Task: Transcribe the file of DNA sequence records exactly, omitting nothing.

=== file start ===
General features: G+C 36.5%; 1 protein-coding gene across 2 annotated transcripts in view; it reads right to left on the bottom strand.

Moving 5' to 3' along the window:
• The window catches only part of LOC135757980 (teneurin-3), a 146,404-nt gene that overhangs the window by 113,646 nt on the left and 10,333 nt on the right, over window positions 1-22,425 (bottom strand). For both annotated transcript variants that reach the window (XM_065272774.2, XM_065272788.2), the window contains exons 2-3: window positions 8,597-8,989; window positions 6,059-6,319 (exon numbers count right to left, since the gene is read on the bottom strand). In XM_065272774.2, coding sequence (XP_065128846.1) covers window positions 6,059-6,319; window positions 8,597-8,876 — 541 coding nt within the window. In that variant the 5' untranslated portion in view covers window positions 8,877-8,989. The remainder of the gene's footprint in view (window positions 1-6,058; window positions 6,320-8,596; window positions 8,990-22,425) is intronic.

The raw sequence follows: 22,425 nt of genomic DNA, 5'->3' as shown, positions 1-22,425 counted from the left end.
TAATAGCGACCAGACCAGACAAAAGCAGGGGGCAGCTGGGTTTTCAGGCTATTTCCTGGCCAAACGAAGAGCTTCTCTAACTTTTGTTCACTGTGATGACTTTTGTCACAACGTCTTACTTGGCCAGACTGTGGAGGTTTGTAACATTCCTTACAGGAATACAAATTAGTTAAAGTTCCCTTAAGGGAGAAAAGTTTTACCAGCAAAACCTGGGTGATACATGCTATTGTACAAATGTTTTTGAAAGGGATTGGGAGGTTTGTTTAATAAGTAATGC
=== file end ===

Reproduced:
General features: G+C 36.5%; 1 protein-coding gene across 2 annotated transcripts in view; it reads right to left on the bottom strand.

Moving 5' to 3' along the window:
• The window catches only part of LOC135757980 (teneurin-3), a 146,404-nt gene that overhangs the window by 113,646 nt on the left and 10,333 nt on the right, over window positions 1-22,425 (bottom strand). For both annotated transcript variants that reach the window (XM_065272774.2, XM_065272788.2), the window contains exons 2-3: window positions 8,597-8,989; window positions 6,059-6,319 (exon numbers count right to left, since the gene is read on the bottom strand). In XM_065272774.2, coding sequence (XP_065128846.1) covers window positions 6,059-6,319; window positions 8,597-8,876 — 541 coding nt within the window. In that variant the 5' untranslated portion in view covers window positions 8,877-8,989. The remainder of the gene's footprint in view (window positions 1-6,058; window positions 6,320-8,596; window positions 8,990-22,425) is intronic.

The raw sequence follows: 22,425 nt of genomic DNA, 5'->3' as shown, positions 1-22,425 counted from the left end.
TAATAGCGACCAGACCAGACAAAAGCAGGGGGCAGCTGGGTTTTCAGGCTATTTCCTGGCCAAACGAAGAGCTTCTCTAACTTTTGTTCACTGTGATGACTTTTGTCACAACGTCTTACTTGGCCAGACTGTGGAGGTTTGTAACATTCCTTACAGGAATACAAATTAGTTAAAGTTCCCTTAAGGGAGAAAAGTTTTACCAGCAAAACCTGGGTGATACATGCTATTGTACAAATGTTTTTGAAAGGGATTGGGAGGTTTGTTTAATAAGTAATGC